Evaluating Personal Study Skills Education Essay

For this essay I will be evaluating my own study skills and identifying my strengths and weaknesses using a SWOT analysis technique. Once these issues have been identified any deficiencies will be addressed by way of a diagnostic plan. SWOT stands for Strengths, Weaknesses, Opportunities and Threats and was created by Albert Humphrey at Stanford University in the 1960’s. SWOT Analysis is an effective process for interpreting my Strengths and Weaknesses, and for describing the Opportunities available to me and the Threats hindering me.

In order to be productive when learning study skills must be acquired. Study skills include such things as time management, note taking in lectures, concentration, memorizing and public speaking skills. In addition to assisting me to highlight the skills I need to improve and develop, completing a SWOT analysis will allow me to centre my attention onto the skills where I am already strong.

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Study Skills Swot Analysis

Strengths

Note-taking in lectures

Punctuality

Classroom discussions

Researching

Reading

IT skills

Weaknesses

Motivation

Making time to study

Spelling

Time management

Procrastination

Self discipline

Presenting projects

concentration

Exam preparation

Memory

Work experience in the construction industry

technical knowledge

Impatience

Opportunities

Extra help from tutors

Proof reading by graduated colleagues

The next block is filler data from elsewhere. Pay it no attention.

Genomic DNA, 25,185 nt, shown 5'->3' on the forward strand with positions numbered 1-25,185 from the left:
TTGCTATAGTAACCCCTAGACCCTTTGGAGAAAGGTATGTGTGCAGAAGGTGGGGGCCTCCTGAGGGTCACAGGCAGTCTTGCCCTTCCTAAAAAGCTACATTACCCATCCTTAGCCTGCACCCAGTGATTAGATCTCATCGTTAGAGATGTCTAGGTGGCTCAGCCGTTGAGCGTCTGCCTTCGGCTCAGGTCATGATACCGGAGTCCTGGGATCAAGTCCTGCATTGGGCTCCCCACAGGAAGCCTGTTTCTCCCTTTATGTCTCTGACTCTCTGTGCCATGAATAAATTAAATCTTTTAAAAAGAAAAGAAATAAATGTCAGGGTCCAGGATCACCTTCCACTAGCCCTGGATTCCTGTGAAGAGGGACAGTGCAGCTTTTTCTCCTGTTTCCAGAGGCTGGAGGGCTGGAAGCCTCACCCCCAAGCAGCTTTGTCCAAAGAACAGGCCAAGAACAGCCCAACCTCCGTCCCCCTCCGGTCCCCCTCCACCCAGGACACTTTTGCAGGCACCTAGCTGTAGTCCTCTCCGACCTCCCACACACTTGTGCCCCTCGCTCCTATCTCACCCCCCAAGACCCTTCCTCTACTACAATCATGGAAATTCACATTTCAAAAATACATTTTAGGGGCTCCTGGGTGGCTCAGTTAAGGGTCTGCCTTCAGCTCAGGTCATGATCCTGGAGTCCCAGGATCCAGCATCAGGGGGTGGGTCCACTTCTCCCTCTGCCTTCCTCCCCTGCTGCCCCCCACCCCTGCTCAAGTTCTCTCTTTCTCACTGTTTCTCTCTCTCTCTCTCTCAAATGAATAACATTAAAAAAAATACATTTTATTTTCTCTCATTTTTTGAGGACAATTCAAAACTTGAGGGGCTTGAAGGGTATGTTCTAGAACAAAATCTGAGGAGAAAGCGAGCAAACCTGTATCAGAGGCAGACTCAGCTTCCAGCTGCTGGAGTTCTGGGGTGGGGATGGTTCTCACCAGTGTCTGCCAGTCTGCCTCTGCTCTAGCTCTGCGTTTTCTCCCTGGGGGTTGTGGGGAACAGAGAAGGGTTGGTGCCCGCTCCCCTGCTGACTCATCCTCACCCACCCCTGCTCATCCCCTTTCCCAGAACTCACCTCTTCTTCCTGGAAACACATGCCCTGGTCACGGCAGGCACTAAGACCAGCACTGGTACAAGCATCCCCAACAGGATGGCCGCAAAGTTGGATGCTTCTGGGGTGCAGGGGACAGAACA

Use of technology such as recording devices during lectures

Opportunities for personal development

Job shadowing

Engage tutors in providing feedback

Threats

Working late in my part time job can negatively impact on my studies

Long commute to college can affect my time management

Time pressure

Study Skills

Study skills provide a significant contribution to academic success and they are decisive tools for learning. As Devine, (1987) stated:

Study skills encompass a range of coordinated cognitive skills and processes that enhance the effectiveness and efficiency of students’ learning”

According to Hoover and Patton (1995), study skills include the competencies associated with acquiring, recording, organising, synthesising, remembering, and using information. These skills help the student to be successful. Studying is a skill and like all skills it involves training and developing by using particular methods that assist the student learn, organise, remember, and apply information. According to Gersten (1998), a lot of students with studying weaknesses simply do not know the “tricks of the trade” that are practiced by more successful students when they study.